Strategy recast to address threats to online security from mobile, social network landscapes
It’s no longer about protecting one’s PCs from viruses and malware. Norton by Symantec, best known for its PC protection software, is recasting its focus, putting at the centre of its matrix the user, and not the device.
This was evident at the end of two days of talks, sneak peeks into upcoming products and extensive interactions the company organised with a section of the international media here on Tuesday and Wednesday last.
Engineers and spokespersons at the ‘Next at Norton’ conference listed a number of upcoming products based on the approach — from an App adviser that would recommend non-malicious software for mobile phones to a Wi-Fi hot spot privacy analyser which would screen threats in open Wi-Fi zones to a Facebook App that would determine whether one’s newsfeed contained links from scamsters.
Norton did not announce specific dates for the launch of the software, or even the names under which it would retail. It was more a sneak peak into the company’s evolving strategy.
“Not just about PCs”
The company seems determined to shrug off its image of being an ‘anti-virus and anti-malware’ software maker to re-brand itself a holistic provider of digital security in many forms the growing digital lifestyles require.
“Earlier, people used to say ‘protect my PC’,” Janice Chaffin, group president of the consumer business unit of Norton by Symantec, said in her opening remarks. “But these days, the call is to ‘protect me when I am on the Internet’.”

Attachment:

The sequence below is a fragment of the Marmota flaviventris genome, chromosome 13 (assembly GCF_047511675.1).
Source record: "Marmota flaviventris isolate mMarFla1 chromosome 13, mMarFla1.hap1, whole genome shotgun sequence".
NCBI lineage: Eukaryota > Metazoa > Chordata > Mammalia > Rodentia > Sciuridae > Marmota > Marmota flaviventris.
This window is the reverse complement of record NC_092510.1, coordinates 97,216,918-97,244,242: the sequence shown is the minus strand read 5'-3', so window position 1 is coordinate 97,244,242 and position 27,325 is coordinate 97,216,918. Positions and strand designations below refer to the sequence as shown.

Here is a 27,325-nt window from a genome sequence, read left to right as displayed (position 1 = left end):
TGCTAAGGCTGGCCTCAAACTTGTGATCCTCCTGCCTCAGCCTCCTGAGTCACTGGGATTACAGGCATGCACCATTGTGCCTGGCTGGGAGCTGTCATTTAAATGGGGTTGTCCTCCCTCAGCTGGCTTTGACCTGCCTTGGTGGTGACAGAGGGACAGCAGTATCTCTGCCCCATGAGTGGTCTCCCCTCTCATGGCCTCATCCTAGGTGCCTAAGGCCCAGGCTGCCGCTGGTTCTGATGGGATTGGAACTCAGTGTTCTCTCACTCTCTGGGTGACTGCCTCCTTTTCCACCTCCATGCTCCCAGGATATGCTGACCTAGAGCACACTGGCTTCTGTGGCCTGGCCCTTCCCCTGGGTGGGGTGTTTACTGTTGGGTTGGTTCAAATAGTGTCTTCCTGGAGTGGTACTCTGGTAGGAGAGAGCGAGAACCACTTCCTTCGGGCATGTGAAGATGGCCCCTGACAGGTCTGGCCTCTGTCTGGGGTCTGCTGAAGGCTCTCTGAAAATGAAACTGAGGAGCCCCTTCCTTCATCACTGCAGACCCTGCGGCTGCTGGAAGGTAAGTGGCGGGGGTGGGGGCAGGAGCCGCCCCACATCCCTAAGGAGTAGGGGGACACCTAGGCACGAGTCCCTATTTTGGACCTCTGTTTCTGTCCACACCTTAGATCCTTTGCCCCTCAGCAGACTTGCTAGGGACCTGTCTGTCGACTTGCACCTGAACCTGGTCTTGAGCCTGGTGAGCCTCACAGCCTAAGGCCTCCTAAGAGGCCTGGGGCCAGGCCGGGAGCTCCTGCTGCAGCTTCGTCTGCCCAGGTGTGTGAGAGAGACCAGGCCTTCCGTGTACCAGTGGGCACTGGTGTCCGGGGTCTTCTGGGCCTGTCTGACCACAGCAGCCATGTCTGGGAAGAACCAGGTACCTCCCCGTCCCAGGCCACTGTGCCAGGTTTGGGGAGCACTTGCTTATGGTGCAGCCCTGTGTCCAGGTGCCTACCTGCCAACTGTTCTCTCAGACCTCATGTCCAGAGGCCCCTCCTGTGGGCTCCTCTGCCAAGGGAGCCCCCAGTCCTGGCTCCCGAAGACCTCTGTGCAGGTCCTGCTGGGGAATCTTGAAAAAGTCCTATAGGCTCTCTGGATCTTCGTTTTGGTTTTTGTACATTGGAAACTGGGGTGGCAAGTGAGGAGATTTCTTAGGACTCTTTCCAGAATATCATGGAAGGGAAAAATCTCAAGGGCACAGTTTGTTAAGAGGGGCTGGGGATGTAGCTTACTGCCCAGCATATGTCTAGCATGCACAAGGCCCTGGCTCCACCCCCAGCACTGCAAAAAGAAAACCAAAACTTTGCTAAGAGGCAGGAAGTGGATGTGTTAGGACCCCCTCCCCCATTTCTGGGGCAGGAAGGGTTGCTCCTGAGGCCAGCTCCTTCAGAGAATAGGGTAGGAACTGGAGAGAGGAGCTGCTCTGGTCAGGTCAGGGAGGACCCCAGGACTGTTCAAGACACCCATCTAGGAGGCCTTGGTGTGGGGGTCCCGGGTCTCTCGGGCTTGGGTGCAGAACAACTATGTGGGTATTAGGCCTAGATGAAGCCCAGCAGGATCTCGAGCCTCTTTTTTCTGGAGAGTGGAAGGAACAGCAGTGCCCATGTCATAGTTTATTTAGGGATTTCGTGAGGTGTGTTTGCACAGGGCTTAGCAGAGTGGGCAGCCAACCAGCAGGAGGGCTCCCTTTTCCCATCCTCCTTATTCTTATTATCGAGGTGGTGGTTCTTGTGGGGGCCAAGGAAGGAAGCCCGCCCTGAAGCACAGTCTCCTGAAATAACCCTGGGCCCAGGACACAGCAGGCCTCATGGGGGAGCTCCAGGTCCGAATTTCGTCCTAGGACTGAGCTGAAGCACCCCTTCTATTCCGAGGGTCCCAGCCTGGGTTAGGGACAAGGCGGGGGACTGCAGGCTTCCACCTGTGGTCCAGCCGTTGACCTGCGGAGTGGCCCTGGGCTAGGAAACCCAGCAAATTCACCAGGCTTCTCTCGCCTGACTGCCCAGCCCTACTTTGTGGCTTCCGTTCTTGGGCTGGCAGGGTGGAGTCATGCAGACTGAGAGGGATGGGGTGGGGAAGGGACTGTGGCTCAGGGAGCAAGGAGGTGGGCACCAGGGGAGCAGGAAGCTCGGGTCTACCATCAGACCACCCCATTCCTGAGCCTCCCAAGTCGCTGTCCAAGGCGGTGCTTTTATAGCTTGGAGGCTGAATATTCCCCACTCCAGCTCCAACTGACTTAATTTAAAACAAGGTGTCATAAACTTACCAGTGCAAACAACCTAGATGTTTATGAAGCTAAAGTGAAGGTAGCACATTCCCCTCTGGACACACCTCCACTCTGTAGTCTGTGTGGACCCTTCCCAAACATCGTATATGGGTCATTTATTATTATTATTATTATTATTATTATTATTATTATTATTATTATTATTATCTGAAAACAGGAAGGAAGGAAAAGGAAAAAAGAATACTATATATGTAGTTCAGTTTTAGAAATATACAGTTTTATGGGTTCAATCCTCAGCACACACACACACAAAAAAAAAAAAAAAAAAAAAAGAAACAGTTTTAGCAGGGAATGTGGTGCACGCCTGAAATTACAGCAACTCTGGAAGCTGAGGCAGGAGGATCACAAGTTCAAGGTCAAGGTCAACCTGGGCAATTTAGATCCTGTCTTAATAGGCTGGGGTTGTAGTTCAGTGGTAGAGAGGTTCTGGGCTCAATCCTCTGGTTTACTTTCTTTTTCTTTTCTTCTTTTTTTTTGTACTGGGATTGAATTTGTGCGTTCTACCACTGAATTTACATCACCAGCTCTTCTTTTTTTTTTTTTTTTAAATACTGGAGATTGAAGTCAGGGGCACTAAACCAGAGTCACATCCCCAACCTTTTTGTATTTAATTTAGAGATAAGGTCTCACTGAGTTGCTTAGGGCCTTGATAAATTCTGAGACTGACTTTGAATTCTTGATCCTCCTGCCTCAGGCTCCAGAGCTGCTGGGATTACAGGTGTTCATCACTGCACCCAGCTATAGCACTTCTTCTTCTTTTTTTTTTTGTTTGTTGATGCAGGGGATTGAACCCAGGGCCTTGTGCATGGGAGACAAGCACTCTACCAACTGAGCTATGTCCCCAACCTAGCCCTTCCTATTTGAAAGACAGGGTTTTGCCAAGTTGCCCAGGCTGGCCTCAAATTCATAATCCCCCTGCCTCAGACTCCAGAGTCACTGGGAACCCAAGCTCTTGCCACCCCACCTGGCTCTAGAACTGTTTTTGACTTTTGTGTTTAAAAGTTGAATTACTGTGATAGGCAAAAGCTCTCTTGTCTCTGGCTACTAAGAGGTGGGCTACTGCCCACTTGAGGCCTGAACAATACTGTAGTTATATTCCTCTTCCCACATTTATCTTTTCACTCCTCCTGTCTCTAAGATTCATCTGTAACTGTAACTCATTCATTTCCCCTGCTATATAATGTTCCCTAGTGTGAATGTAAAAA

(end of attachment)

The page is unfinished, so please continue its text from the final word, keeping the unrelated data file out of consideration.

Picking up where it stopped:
Some of the threats emerge from new ecosystems like social networks.
Nishant Doshi, architect, security technology and response, noted that with users spending more time on Facebook and Twitter than with email or files, cyberthreat started to become very potent on social networks. Instances of ‘copy-paste’ attacks — in which unsuspecting users end up copy-pasting java codes on their browser’s URL address field — were on the rise.
Mr. Doshi pointed to instances of scamsters having duped people on social networks into involuntarily signing up for services like weekly quizzes for exorbitant sums. There were recorded instances of premium SMSs being misused by the scamsters to create a new genre of cybercrime on social networks.
Most of the computing today happens on mobile platforms, which seems to have got prone to sustained attacks in the past year. According to Thomas Parsons, director, development (security technology and response), Norton has identified so far this month more than 13,000 malicious APKs (the .exe equivalent carrier files) in the Android ecosystem. The malicious software on mobile phones often delivers the dual blow of accessing the phone records of the user and slowing down performance. Norton launched a website dedicated to mobile security, www.mobilesecurity.com, to create awareness among phone users.
From fiction to reality
Reviewing the status of cyberthreats over the past year, Patrick Gardner, vice-president, engineering, security technology and response, said cyberwarfare had graduated from being a science fiction to reality, as was evident in some of the most sophisticated attacks in the past two years.
Stuxnet malware, discovered in 2010, targeted the Iranian nuclear enrichment facility at Natanz. Duqu malware, discovered last year, drew on Stuxnet executables to sniff information from computers. But the recent discovery of the W32.Flamer malware, which targeted computers in the Middle East, boasted of a level of sophistication akin to software development companies, he said.
Among other initiatives, Norton is partnering networking and telecommunications hardware manufacturer Broadcom to take embedded security to the next generation of 5G wireless systems.
No version numbers
Security software which Norton will start releasing from this fall won’t feature version numbers.
The company is also gearing up for the release of the Windows 8 operating system, and has staked a claim that its software will help the next generation of Windows perform faster.